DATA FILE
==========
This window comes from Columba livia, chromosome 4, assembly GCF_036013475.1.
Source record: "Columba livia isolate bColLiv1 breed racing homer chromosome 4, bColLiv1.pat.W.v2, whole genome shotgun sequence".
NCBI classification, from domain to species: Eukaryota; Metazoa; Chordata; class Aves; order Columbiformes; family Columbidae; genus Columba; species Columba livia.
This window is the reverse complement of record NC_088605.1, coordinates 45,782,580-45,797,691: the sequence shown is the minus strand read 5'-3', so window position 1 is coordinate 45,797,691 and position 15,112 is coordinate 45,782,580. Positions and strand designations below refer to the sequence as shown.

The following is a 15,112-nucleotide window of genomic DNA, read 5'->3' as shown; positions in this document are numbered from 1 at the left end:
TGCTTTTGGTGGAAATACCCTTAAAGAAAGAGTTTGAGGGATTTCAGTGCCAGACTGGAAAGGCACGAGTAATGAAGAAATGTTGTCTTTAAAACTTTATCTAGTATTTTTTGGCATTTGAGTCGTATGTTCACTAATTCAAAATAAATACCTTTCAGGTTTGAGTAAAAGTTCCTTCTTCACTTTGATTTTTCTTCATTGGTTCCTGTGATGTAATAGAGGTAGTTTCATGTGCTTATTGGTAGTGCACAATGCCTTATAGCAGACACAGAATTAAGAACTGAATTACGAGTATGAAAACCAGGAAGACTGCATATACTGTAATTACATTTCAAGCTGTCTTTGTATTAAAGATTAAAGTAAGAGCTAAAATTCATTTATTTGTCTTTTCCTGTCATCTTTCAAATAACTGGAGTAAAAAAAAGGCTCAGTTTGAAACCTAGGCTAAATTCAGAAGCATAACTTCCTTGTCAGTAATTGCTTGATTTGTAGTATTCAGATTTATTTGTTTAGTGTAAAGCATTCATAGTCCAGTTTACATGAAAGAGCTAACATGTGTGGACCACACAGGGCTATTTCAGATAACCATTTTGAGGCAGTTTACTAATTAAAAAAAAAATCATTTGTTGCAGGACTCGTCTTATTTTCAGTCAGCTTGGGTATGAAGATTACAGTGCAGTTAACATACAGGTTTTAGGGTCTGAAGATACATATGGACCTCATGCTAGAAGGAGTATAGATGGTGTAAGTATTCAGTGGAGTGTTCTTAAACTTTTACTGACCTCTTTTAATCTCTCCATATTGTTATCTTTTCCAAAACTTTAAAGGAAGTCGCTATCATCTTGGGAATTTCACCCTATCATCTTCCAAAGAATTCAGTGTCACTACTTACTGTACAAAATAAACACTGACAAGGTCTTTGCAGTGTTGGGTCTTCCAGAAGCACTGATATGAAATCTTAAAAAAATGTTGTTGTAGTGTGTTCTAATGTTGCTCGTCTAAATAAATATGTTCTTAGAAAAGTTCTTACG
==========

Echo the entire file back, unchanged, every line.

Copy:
This window comes from Columba livia, chromosome 4, assembly GCF_036013475.1.
Source record: "Columba livia isolate bColLiv1 breed racing homer chromosome 4, bColLiv1.pat.W.v2, whole genome shotgun sequence".
NCBI classification, from domain to species: Eukaryota; Metazoa; Chordata; class Aves; order Columbiformes; family Columbidae; genus Columba; species Columba livia.
This window is the reverse complement of record NC_088605.1, coordinates 45,782,580-45,797,691: the sequence shown is the minus strand read 5'-3', so window position 1 is coordinate 45,797,691 and position 15,112 is coordinate 45,782,580. Positions and strand designations below refer to the sequence as shown.

The following is a 15,112-nucleotide window of genomic DNA, read 5'->3' as shown; positions in this document are numbered from 1 at the left end:
TGCTTTTGGTGGAAATACCCTTAAAGAAAGAGTTTGAGGGATTTCAGTGCCAGACTGGAAAGGCACGAGTAATGAAGAAATGTTGTCTTTAAAACTTTATCTAGTATTTTTTGGCATTTGAGTCGTATGTTCACTAATTCAAAATAAATACCTTTCAGGTTTGAGTAAAAGTTCCTTCTTCACTTTGATTTTTCTTCATTGGTTCCTGTGATGTAATAGAGGTAGTTTCATGTGCTTATTGGTAGTGCACAATGCCTTATAGCAGACACAGAATTAAGAACTGAATTACGAGTATGAAAACCAGGAAGACTGCATATACTGTAATTACATTTCAAGCTGTCTTTGTATTAAAGATTAAAGTAAGAGCTAAAATTCATTTATTTGTCTTTTCCTGTCATCTTTCAAATAACTGGAGTAAAAAAAAGGCTCAGTTTGAAACCTAGGCTAAATTCAGAAGCATAACTTCCTTGTCAGTAATTGCTTGATTTGTAGTATTCAGATTTATTTGTTTAGTGTAAAGCATTCATAGTCCAGTTTACATGAAAGAGCTAACATGTGTGGACCACACAGGGCTATTTCAGATAACCATTTTGAGGCAGTTTACTAATTAAAAAAAAAATCATTTGTTGCAGGACTCGTCTTATTTTCAGTCAGCTTGGGTATGAAGATTACAGTGCAGTTAACATACAGGTTTTAGGGTCTGAAGATACATATGGACCTCATGCTAGAAGGAGTATAGATGGTGTAAGTATTCAGTGGAGTGTTCTTAAACTTTTACTGACCTCTTTTAATCTCTCCATATTGTTATCTTTTCCAAAACTTTAAAGGAAGTCGCTATCATCTTGGGAATTTCACCCTATCATCTTCCAAAGAATTCAGTGTCACTACTTACTGTACAAAATAAACACTGACAAGGTCTTTGCAGTGTTGGGTCTTCCAGAAGCACTGATATGAAATCTTAAAAAAATGTTGTTGTAGTGTGTTCTAATGTTGCTCGTCTAAATAAATATGTTCTTAGAAAAGTTCTTACG